My wife told one of her girlfriends that I am going hiking to Mount Tanzawa next weekend. Her friend replied, “Kawaii!”
For those statewide, that means “cute.”
However, hiking is not cute. Mount Tanzawa is a two-day hike. The first day is 7 km straight up and then on day two we head 10 km peaking just over 5,000 feet (remember, Japan starts at 0 feet above sea level). This is going to be a mountain-man, whiskey-in-your-veins kind of hiking trip.
Hiking means something different to Japanese. They call it “hikingu,” and they consider it to be an easy stroll along a paved trail that might have some flowers and trees and then they have a picnic and then maybe take a cable car back down.
There is even a cultural phenomena called “yamagarru” (mountain girls). These college-aged girls can be found on every hiking trail, dressed from head to toe in brightly colored, brand new hiking gear. Very cute.
When I tell Japanese men that I like to go hiking, they tend to reply with a dismissive grunt and strange looks. When I tell girls I go hiking, they say, “Kawaii!”
Mount Kobo was kawaii.
A mountaineering expert I interviewed for a past story recommended Mount Kobo as an easy, family-friendly day hike during hanami season (cherry blossom season).
Having recommended this hike to readers as a nice spot to view the cherry blossoms, I figured I better check the place out myself (even though the article was already in print).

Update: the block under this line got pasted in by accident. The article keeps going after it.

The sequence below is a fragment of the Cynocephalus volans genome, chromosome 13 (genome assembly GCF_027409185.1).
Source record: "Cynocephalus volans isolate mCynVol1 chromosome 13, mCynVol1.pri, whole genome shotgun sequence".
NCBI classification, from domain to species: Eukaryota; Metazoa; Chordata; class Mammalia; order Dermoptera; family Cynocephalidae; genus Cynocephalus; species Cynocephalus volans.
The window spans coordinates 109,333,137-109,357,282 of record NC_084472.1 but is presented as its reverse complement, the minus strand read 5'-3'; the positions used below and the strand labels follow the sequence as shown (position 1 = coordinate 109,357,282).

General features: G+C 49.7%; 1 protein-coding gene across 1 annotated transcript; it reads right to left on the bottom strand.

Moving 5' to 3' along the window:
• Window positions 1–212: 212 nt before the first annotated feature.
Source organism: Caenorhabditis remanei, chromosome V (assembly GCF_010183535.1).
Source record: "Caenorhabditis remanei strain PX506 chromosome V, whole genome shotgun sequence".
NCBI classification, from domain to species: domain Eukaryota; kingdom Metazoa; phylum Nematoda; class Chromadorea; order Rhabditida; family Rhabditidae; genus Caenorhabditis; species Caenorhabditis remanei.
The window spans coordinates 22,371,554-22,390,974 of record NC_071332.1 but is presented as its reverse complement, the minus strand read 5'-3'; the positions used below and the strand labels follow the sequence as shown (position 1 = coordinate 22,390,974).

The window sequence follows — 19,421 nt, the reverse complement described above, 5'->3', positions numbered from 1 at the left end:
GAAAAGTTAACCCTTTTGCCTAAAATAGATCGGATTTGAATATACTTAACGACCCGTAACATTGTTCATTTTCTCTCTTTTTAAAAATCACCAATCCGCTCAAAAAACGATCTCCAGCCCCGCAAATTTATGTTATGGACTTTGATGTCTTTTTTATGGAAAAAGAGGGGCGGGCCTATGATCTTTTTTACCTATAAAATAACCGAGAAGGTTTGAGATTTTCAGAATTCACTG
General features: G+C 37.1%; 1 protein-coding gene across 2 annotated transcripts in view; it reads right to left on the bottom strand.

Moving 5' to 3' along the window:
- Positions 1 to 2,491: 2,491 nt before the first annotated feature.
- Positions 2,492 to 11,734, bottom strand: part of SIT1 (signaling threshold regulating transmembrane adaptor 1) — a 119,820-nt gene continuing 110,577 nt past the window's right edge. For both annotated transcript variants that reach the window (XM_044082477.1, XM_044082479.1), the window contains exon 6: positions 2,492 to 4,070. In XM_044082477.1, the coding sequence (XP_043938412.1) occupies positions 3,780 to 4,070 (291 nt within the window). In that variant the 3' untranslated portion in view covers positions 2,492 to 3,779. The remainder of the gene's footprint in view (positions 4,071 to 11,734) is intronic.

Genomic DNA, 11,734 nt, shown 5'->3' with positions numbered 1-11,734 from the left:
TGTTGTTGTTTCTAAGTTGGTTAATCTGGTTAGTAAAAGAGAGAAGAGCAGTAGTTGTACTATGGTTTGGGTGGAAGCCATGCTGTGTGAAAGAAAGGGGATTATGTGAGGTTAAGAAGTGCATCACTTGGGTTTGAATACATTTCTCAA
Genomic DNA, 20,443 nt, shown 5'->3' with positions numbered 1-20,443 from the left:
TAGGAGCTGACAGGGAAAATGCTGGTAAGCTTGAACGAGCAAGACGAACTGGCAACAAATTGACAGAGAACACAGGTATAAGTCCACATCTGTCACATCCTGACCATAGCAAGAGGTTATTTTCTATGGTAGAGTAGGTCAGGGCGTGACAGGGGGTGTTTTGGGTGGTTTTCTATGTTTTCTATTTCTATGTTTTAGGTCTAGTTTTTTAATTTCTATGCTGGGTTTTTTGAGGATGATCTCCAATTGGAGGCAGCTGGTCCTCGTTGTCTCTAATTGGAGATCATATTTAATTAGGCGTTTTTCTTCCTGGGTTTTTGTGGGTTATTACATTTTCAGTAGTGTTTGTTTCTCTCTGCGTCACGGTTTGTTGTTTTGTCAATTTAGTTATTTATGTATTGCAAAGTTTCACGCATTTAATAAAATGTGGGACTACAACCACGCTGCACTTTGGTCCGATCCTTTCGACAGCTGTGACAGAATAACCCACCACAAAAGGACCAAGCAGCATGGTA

I wasn’t disappointed.
We took the Odakyu line towards Odawara from Shinjuku and the train ride to Hadano Station was just over an hour. We arrived at 11 a.m. and our friend Makana got there six minutes later. The English maps at the information center were pretty rudimentary. They showed the train station, and the mountaintop, and there was a squiggly line that led to the summit, not bothering to notate any landmarks in between.
So using the google maps app we left the north exit of the station, went straight until we hit a dead end intersection and then took a right, which led us to the base of the mountain. The walk through town was the longest portion of the hike.
About five minutes into the hike up the hillside we found a parking lot that was surprisingly busy. The sky was overcast that day and there was a light sprinkling of rain. Being the peak of hanami season, the forecast of thunderheads didn’t keep everybody away, even though three of our Japanese friends had backed out of the trip.
Lisa told me that in school they are taught that thunderstorms are extremely dangerous on mountains and should be avoided at all cost. Lisa’s friend had called us at 6:30 a.m. warning us we shouldn’t risk it.
However, Mount Kobo is a mere 235 meters (771 feet) high, and barely qualifies as a large hill. If there was a thunderstorm, we could be back in town before the first bolt of lightning hit the ground.
From the parking lot, it was a fairly steep, 15 minute climb to the viewing spot slash picnic area. There was a clearing about the size of a football field and the circumference was lined with picnickers. There was also a pretty two-story gazebo that was packed with people trying to protect themselves from the light rain.